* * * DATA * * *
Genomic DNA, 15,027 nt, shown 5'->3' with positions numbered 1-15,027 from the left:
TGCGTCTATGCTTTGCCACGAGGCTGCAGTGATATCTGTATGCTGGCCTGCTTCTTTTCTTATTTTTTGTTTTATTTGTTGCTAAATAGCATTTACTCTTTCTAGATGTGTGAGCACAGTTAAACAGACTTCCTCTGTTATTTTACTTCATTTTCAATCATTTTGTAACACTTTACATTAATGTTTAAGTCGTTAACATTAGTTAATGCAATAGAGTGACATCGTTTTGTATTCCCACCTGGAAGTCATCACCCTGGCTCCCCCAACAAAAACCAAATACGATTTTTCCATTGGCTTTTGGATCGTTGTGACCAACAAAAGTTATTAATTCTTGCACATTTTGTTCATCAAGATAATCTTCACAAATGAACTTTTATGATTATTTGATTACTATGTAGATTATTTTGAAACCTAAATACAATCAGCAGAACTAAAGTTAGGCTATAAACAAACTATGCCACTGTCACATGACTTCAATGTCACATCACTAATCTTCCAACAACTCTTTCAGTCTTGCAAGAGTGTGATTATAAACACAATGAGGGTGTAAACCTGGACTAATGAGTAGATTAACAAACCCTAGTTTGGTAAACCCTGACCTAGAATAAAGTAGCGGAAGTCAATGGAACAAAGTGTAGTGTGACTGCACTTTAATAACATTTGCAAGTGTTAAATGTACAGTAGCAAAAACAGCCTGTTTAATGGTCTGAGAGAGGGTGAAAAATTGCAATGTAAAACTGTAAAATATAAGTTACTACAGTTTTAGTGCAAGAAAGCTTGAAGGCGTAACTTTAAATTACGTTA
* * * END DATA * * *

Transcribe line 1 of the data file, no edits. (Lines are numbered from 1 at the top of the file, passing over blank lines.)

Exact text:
Genomic DNA, 15,027 nt, shown 5'->3' with positions numbered 1-15,027 from the left: